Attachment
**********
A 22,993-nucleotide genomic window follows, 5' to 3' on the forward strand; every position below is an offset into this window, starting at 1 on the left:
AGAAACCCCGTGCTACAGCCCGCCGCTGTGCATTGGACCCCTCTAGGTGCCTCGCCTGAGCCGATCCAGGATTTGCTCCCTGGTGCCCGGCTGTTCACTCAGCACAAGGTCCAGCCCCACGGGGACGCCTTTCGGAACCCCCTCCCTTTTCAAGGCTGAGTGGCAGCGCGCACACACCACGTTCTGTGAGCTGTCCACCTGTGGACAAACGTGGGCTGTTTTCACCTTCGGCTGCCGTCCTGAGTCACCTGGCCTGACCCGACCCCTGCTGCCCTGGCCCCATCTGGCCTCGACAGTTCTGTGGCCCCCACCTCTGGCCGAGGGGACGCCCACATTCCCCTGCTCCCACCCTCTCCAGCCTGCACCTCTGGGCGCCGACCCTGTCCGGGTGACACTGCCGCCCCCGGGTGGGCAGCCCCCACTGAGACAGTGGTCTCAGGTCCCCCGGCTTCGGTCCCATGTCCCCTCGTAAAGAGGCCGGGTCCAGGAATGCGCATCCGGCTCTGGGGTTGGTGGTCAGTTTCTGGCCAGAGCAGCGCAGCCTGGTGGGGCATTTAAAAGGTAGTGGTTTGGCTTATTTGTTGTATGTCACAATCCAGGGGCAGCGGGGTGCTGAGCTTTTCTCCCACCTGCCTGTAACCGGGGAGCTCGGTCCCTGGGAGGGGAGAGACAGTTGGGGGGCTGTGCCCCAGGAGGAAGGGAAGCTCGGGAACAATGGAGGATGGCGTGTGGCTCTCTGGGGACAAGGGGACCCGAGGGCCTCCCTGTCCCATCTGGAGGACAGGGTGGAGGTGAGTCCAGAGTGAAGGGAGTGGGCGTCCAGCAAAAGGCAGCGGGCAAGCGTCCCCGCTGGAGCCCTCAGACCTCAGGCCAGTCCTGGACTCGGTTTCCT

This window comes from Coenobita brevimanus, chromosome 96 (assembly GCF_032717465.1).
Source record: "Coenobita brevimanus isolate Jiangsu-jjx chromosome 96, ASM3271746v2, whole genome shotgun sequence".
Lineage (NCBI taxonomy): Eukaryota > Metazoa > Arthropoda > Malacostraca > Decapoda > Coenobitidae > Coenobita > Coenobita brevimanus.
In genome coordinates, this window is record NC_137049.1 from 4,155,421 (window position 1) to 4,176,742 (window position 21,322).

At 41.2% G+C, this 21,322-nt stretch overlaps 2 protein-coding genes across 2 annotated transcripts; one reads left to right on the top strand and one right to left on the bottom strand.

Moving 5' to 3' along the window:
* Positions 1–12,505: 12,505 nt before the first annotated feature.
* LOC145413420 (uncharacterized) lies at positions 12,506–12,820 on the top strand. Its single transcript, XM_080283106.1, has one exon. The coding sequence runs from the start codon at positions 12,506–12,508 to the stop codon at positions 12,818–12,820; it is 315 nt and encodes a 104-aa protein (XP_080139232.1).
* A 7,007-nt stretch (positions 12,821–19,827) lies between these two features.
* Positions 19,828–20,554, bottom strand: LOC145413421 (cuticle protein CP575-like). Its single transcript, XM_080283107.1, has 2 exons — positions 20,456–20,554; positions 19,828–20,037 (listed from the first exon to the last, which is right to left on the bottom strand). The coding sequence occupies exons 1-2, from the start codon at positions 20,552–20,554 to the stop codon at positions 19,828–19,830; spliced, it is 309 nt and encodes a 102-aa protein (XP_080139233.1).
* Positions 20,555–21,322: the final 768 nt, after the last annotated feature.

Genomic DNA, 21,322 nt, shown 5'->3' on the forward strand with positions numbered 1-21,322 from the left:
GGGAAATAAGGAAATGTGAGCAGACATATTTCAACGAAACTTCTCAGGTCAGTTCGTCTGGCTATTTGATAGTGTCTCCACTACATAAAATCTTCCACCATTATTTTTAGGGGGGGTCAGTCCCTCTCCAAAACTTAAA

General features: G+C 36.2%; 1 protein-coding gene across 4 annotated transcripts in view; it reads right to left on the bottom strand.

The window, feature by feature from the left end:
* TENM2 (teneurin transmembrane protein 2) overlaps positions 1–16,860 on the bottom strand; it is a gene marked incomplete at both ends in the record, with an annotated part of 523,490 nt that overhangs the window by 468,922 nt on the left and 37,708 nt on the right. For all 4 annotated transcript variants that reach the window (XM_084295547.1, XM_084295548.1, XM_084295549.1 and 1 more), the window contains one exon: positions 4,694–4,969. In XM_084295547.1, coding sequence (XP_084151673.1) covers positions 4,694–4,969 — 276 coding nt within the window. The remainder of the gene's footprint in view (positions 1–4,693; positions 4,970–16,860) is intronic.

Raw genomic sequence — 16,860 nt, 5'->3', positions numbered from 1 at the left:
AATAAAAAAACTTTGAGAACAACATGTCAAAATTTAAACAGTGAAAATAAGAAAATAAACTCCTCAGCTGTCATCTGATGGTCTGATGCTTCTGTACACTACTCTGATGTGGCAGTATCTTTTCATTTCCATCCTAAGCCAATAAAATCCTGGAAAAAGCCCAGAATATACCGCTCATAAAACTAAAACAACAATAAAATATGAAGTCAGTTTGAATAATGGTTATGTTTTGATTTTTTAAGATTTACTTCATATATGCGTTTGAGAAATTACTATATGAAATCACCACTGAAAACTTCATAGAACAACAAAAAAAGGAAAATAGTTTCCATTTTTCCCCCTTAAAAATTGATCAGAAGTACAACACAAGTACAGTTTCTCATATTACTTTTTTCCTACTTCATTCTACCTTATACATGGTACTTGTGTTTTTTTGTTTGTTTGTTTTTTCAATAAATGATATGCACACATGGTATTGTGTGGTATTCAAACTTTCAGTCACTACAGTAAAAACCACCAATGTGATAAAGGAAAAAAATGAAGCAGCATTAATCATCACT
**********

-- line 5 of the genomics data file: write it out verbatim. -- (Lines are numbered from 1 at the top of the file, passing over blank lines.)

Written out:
Lineage (NCBI taxonomy): Eukaryota > Metazoa > Arthropoda > Malacostraca > Decapoda > Coenobitidae > Coenobita > Coenobita brevimanus.